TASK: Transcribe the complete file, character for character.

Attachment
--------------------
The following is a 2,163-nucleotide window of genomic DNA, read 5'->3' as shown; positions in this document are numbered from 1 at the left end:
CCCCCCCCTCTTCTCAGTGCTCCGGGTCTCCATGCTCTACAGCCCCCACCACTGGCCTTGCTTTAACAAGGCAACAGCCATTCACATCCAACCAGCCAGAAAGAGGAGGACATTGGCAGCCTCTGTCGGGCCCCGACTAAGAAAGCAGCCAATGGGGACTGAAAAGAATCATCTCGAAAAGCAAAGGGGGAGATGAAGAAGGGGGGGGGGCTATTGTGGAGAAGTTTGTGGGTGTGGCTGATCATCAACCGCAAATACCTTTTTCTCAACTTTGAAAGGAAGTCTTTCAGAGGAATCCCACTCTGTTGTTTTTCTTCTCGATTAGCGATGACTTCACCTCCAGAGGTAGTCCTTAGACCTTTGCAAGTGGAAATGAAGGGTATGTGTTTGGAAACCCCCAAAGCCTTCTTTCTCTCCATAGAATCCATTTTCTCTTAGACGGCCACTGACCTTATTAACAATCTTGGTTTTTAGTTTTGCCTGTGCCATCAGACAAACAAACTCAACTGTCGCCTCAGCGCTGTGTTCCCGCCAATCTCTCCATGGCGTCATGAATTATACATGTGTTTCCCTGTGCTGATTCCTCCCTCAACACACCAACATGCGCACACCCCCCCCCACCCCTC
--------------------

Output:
The following is a 2,163-nucleotide window of genomic DNA, read 5'->3' as shown; positions in this document are numbered from 1 at the left end:
CCCCCCCCTCTTCTCAGTGCTCCGGGTCTCCATGCTCTACAGCCCCCACCACTGGCCTTGCTTTAACAAGGCAACAGCCATTCACATCCAACCAGCCAGAAAGAGGAGGACATTGGCAGCCTCTGTCGGGCCCCGACTAAGAAAGCAGCCAATGGGGACTGAAAAGAATCATCTCGAAAAGCAAAGGGGGAGATGAAGAAGGGGGGGGGGCTATTGTGGAGAAGTTTGTGGGTGTGGCTGATCATCAACCGCAAATACCTTTTTCTCAACTTTGAAAGGAAGTCTTTCAGAGGAATCCCACTCTGTTGTTTTTCTTCTCGATTAGCGATGACTTCACCTCCAGAGGTAGTCCTTAGACCTTTGCAAGTGGAAATGAAGGGTATGTGTTTGGAAACCCCCAAAGCCTTCTTTCTCTCCATAGAATCCATTTTCTCTTAGACGGCCACTGACCTTATTAACAATCTTGGTTTTTAGTTTTGCCTGTGCCATCAGACAAACAAACTCAACTGTCGCCTCAGCGCTGTGTTCCCGCCAATCTCTCCATGGCGTCATGAATTATACATGTGTTTCCCTGTGCTGATTCCTCCCTCAACACACCAACATGCGCACACCCCCCCCCACCCCTC